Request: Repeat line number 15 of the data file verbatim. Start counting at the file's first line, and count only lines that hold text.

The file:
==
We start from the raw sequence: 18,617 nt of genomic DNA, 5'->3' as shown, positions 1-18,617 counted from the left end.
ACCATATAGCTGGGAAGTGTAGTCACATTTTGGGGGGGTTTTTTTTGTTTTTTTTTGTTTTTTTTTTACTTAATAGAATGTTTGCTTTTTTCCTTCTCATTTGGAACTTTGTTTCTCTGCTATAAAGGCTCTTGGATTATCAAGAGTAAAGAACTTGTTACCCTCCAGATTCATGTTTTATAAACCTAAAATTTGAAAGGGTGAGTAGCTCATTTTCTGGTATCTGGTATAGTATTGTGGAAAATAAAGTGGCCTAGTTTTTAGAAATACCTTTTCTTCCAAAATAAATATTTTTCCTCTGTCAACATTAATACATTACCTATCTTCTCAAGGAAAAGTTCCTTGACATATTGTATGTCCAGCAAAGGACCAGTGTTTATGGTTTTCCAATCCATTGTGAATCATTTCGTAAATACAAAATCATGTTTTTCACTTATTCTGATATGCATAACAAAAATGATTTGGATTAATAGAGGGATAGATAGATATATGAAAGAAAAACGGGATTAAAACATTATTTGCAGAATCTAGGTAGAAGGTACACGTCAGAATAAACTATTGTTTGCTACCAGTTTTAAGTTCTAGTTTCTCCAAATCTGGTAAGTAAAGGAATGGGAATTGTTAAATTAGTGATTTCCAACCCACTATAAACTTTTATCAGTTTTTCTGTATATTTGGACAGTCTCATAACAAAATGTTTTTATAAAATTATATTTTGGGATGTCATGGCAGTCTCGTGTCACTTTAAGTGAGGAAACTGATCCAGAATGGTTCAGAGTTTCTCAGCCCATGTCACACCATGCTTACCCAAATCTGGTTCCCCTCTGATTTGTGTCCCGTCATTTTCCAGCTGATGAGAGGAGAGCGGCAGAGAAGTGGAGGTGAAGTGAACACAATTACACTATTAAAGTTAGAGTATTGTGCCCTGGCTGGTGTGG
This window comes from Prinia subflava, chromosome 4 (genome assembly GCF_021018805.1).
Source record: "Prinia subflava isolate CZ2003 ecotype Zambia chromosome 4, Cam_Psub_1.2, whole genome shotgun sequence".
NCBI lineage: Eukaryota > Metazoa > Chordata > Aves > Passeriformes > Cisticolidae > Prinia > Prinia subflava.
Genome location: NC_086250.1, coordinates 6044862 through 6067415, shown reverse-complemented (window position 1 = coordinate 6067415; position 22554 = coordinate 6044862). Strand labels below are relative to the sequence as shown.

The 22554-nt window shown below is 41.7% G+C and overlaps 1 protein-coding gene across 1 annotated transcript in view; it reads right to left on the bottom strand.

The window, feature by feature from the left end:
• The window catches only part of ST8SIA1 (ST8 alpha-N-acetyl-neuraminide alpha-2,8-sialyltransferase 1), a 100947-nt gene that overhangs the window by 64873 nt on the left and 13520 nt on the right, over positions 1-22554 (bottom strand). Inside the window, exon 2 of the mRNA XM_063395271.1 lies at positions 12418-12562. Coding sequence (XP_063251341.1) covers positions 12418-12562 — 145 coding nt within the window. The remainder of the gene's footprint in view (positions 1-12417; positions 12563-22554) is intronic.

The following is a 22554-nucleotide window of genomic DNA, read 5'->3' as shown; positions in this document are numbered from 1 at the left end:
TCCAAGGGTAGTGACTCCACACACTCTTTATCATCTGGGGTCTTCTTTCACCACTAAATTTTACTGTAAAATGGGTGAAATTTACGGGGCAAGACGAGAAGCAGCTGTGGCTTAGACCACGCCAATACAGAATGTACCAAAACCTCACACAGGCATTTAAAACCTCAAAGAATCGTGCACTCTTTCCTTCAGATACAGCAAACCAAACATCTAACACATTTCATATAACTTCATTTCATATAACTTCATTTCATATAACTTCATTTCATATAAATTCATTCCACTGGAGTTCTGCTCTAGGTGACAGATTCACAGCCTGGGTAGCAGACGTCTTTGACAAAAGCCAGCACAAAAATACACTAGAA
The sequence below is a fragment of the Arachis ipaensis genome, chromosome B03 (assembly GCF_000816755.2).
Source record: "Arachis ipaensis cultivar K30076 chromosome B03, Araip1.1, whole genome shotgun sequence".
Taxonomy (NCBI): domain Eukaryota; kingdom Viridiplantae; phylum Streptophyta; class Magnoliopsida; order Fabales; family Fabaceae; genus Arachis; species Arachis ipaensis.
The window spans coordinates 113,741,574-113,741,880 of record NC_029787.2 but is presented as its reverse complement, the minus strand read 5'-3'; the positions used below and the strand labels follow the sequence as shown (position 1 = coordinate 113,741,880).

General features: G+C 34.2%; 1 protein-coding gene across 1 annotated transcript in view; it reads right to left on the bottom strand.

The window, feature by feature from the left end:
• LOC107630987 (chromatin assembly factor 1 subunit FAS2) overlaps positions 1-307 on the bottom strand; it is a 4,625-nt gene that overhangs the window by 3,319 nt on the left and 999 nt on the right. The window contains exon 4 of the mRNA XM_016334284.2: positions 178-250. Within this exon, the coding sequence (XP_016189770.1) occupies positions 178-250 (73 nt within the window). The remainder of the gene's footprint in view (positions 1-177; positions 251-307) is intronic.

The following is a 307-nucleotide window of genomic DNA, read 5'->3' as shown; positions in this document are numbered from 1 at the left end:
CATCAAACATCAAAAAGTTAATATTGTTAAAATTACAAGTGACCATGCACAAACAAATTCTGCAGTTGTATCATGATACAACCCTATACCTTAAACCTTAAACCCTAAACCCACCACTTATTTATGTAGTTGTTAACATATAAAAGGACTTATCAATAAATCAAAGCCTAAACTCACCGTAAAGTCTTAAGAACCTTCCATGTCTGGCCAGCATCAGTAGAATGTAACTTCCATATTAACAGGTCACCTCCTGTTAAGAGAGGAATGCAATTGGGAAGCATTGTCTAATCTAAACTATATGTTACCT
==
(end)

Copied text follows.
The window spans coordinates 113,741,574-113,741,880 of record NC_029787.2 but is presented as its reverse complement, the minus strand read 5'-3'; the positions used below and the strand labels follow the sequence as shown (position 1 = coordinate 113,741,880).